A Standard Permit, which is most commonly used, is a generic permit for plants located at a site producing less than 300 yd/hr. There are two versions of the Standard Permit: (a) Concrete Batch Plant Standard Permit and (2) Concrete Batch Plant Standard Permit with Enhanced Controls (the “Enhanced Controls Standard Permit”). The Concrete Batch Plant Standard Permit is available for any permanent, temporary, or specialty concrete batch plant. The criteria and requirements for the Concrete Batch Plant Standard Permit, which are quite complicated, are discussed here and here. The Enhanced Controls Standard Permit is only available for permanent concrete batch plants. The Enhanced Controls Standard Permit does not include restrictions related to the co-location of rock crushers, concrete crushers, or asphalt plants on site, and the record-keeping requirements are much reduced as compared to those under the other standard permit. Both Standard Permits have a “no visible emissions” standard—which means that no more than 30 seconds of dusty air can be observed in any 6-minute period (for the Enhanced Controls Standard Permit, 5-minute period).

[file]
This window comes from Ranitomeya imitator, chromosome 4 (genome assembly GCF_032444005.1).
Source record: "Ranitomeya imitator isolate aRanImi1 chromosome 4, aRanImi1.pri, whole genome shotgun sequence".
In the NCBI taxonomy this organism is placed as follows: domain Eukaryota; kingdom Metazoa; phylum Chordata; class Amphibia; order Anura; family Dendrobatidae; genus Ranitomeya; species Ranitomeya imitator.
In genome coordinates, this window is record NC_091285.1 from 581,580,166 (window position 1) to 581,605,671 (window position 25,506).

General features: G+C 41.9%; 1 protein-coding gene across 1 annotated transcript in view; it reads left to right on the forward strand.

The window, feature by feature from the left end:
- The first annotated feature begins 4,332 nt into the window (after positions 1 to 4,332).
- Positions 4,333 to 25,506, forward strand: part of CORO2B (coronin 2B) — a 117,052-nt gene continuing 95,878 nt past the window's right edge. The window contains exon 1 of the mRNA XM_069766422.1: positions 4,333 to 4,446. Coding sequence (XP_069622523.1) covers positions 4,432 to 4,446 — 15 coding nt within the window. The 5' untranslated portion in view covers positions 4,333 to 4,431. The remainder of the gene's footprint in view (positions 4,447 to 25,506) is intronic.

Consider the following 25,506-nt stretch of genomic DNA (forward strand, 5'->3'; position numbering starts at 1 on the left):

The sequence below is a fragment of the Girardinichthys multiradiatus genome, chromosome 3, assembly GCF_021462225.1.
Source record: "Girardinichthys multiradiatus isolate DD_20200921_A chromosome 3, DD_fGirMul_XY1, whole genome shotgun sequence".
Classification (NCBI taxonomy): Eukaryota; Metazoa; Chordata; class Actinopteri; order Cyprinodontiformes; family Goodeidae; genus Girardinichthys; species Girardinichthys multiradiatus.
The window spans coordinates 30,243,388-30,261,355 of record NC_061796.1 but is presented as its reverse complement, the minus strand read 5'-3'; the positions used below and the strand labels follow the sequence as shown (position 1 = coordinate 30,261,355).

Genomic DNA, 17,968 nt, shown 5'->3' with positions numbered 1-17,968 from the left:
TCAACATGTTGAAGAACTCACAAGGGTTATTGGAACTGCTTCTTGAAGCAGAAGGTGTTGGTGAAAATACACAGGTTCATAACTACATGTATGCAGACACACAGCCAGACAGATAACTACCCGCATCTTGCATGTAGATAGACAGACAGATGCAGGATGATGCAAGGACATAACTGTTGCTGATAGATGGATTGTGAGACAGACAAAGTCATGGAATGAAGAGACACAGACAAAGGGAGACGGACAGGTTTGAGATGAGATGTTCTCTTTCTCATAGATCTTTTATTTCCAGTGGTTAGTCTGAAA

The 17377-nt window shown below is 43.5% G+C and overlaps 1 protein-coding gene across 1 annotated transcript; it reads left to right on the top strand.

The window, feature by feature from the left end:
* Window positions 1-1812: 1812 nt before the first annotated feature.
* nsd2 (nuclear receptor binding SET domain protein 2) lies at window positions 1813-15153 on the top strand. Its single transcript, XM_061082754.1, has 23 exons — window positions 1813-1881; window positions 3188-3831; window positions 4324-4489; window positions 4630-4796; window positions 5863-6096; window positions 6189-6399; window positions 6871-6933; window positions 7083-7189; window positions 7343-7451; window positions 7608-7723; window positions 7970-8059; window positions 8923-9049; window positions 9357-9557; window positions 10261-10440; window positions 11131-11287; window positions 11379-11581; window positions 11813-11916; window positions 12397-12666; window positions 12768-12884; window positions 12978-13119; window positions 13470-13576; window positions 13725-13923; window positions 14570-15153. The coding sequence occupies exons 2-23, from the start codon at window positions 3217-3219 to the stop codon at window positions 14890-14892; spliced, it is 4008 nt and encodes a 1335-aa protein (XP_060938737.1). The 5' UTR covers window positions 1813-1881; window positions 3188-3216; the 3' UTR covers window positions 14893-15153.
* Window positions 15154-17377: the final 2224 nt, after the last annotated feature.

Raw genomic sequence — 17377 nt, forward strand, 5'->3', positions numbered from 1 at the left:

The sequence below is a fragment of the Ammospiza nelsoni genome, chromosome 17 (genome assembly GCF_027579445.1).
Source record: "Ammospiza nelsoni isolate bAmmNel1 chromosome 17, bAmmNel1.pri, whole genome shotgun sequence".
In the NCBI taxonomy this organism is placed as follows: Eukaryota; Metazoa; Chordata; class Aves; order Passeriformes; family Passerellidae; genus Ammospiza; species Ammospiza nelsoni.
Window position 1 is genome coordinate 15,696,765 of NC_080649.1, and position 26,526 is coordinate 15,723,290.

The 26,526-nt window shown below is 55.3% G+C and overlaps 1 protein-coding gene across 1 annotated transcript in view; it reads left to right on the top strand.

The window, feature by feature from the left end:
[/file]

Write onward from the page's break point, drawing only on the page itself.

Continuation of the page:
Any concrete batch plant may decide to seek to authorize its emissions pursuant to an Individual NSR Permit, but it is the only avenue for large-capacity plants (i.e., plants with greater than 300 yd/hr production). The criteria and requirements for the Individual NSR Permit are discussed here and here. The terms of the Individual NSR Permit may be crafted to address the particular needs of and risks posed by the plant. Many terms in an Individual NSR Permit for a plant will mirror those in permits for other plants, but there is no real standardization of terms.

Will I receive notice if an operator wants to locate a concrete batch plant in my neighborhood?

Under current law, there is no requirement that notice of air quality permit proceedings be provided to neighbors of a proposed concrete batch plant, regardless of which air quality permit the operator seeks. But you can request to be added to TCEQ’s permanent mailing list for a specific county (which will include all air, water, and waste notices in that county). To get on the permanent mailing list, you must send a request to the chief clerk.

After TCEQ receives a permit application and determines that the required information has been submitted, the agency issues a Notice of Receipt of Application and Intent to Obtain Permit (NORI). All NORIs contain instructions for submitting comments, getting on the mailing list, requesting a public meeting, and requesting s contested hearing.